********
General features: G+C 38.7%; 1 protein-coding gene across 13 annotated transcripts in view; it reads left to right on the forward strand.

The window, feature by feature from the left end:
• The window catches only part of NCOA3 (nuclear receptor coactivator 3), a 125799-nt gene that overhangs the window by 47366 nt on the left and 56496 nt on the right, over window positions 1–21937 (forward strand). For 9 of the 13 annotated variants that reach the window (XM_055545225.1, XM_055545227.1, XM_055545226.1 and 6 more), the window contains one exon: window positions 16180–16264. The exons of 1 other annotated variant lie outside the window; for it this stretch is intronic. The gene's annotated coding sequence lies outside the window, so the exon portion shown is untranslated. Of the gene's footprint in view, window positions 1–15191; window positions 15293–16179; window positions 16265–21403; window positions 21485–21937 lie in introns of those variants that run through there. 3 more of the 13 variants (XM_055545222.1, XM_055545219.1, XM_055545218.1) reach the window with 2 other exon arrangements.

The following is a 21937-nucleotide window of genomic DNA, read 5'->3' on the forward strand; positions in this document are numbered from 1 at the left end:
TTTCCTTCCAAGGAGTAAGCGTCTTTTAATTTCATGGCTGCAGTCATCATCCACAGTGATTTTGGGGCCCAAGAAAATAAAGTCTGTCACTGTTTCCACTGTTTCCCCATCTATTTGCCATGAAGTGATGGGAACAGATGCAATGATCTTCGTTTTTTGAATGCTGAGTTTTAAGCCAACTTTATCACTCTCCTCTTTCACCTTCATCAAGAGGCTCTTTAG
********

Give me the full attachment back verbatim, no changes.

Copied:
General features: G+C 38.7%; 1 protein-coding gene across 13 annotated transcripts in view; it reads left to right on the forward strand.

The window, feature by feature from the left end:
• The window catches only part of NCOA3 (nuclear receptor coactivator 3), a 125799-nt gene that overhangs the window by 47366 nt on the left and 56496 nt on the right, over window positions 1–21937 (forward strand). For 9 of the 13 annotated variants that reach the window (XM_055545225.1, XM_055545227.1, XM_055545226.1 and 6 more), the window contains one exon: window positions 16180–16264. The exons of 1 other annotated variant lie outside the window; for it this stretch is intronic. The gene's annotated coding sequence lies outside the window, so the exon portion shown is untranslated. Of the gene's footprint in view, window positions 1–15191; window positions 15293–16179; window positions 16265–21403; window positions 21485–21937 lie in introns of those variants that run through there. 3 more of the 13 variants (XM_055545222.1, XM_055545219.1, XM_055545218.1) reach the window with 2 other exon arrangements.

The following is a 21937-nucleotide window of genomic DNA, read 5'->3' on the forward strand; positions in this document are numbered from 1 at the left end:
TTTCCTTCCAAGGAGTAAGCGTCTTTTAATTTCATGGCTGCAGTCATCATCCACAGTGATTTTGGGGCCCAAGAAAATAAAGTCTGTCACTGTTTCCACTGTTTCCCCATCTATTTGCCATGAAGTGATGGGAACAGATGCAATGATCTTCGTTTTTTGAATGCTGAGTTTTAAGCCAACTTTATCACTCTCCTCTTTCACCTTCATCAAGAGGCTCTTTAG